A magical-realist gem harking back to "The Purple Rose of Cairo," "Midnight" is a bit thin and glib to call a masterpiece - at 75, Allen is unlikely to have another one of those in him - but it's still a delicious trifle for anyone who has ever dreamt of bantering about the cinema with Luis Buñuel or lounging at the piano to hear Cole Porter sing "Let's Do It."
Wilson, best known for playing the rakish pretty boy in such lowbrow comedies as "Wedding Crashers," stars as Gil Pender, a successful screenwriter who refers to himself as a "Hollywood hack" and is stuck in revision mode on his Great American Novel. He's in Paris with his blandly attractive fiancee, Inez (Rachel McAdams), who's far more interested in his ability to pay for a Malibu mansion than in his restless romantic spirit.
Gil endures her disdain with the chipper loyalty of a dog, though his hackles are raised when they bump into her cloying ex, Paul (Michael Sheen). He discourses on Monet at Giverny and the architecture of Versailles. He corrects the tour guide at the Musée Rodin. He is . . . the most tedious man in the world.
But he does have Gil's number. Hearing the SoCal dilettante wax poetic about la vie bohème in the Paris of yesteryear, Paul quips, "All that's missing is the tuberculosis," and diagnoses his nostalgia for the Roaring Twenties as "a flaw in the mind of people who find it difficult to cope in the present."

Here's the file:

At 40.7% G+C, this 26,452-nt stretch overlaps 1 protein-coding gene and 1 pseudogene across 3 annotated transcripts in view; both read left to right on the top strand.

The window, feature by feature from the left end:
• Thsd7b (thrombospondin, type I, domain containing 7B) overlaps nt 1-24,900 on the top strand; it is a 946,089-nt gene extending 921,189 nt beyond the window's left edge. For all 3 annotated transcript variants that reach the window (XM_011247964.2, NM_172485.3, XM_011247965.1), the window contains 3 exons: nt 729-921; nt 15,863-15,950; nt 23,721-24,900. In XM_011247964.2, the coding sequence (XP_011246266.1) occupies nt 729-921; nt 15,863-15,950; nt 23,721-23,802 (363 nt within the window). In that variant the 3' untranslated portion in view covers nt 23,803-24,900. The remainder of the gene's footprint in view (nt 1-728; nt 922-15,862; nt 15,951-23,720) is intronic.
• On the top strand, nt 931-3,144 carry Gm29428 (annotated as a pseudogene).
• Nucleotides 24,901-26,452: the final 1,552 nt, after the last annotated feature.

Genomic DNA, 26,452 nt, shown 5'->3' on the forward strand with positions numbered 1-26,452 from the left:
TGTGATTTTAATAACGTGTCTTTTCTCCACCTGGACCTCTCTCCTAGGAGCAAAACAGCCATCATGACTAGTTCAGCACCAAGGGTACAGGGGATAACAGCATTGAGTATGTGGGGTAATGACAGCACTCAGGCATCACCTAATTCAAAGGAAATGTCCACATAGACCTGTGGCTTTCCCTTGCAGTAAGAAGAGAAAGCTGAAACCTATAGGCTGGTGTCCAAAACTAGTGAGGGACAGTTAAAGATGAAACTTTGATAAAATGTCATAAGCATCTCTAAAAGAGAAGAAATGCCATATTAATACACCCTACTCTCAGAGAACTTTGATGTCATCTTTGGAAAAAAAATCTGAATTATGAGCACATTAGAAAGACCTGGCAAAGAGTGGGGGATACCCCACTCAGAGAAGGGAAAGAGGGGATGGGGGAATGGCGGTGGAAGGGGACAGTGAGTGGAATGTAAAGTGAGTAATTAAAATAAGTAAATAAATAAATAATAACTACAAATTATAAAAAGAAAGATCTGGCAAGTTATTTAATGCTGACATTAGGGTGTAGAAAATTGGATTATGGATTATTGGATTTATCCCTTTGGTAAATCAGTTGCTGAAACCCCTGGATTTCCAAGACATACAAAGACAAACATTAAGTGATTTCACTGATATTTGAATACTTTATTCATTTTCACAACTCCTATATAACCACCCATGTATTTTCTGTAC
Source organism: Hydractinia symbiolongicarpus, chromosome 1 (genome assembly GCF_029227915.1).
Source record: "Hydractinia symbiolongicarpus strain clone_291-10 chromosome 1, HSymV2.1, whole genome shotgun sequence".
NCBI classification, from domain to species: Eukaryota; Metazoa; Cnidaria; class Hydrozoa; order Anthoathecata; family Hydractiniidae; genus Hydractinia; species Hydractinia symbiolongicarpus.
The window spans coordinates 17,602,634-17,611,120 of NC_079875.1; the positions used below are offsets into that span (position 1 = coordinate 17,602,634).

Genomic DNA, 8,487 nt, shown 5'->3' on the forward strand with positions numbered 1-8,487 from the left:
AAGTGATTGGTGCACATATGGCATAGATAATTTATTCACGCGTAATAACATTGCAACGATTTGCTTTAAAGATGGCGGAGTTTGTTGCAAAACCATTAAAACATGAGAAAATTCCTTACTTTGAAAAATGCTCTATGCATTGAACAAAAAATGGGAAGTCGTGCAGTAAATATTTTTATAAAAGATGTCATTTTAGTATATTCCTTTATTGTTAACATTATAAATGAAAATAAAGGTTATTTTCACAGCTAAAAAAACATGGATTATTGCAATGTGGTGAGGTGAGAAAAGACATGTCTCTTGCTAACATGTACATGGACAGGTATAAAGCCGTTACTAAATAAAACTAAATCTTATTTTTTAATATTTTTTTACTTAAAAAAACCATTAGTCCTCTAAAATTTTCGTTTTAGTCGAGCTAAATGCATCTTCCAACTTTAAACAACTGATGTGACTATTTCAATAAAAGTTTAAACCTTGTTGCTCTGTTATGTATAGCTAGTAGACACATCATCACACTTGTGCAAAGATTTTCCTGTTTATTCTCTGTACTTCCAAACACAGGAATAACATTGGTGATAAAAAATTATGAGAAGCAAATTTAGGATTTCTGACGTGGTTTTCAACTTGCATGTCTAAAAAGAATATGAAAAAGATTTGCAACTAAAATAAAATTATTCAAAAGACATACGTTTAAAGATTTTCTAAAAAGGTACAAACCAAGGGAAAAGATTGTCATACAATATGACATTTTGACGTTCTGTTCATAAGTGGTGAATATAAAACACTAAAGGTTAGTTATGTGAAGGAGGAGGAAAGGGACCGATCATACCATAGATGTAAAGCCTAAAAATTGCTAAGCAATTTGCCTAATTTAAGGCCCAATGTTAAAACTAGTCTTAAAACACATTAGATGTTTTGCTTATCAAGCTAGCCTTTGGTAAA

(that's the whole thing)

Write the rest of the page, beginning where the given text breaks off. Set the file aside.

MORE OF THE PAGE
Then, drunk and lost at midnight, Gil is rescued by a dashing couple in a "vintage" auto who turn out to be Scott and Zelda Fitzgerald and drag him along to a Jazz Age soiree.
The parade of luminaries is ridiculous and delightsome. Stein (Kathy Bates) plays literary den mother, Dalí (Adrien Brody) obsesses on the beauty of the rhinoceros, and Hemingway (Corey Stall) talks as if reading from one of his novels, terse and muscular. (His verdict on an anxious, combed-over Pablo Picasso: "He's great, but he's no Miró.")
Gil is wowed by Mrs. Fitzgerald (played by Alison Pill with a boozy, bipolar verve), but it's Picasso's mistress, Adriana (Cotillard), who becomes the symbol of all his naive dreams. Yet she is too much like Gil: Her own present is a burden and a bewilderment, and she longs for the elegance of La Belle Époque.
While the denouement is predictable, the little surprises along the way make "Midnight in Paris" a satisfying love letter not only to the City of Light but to "cultchah" itself.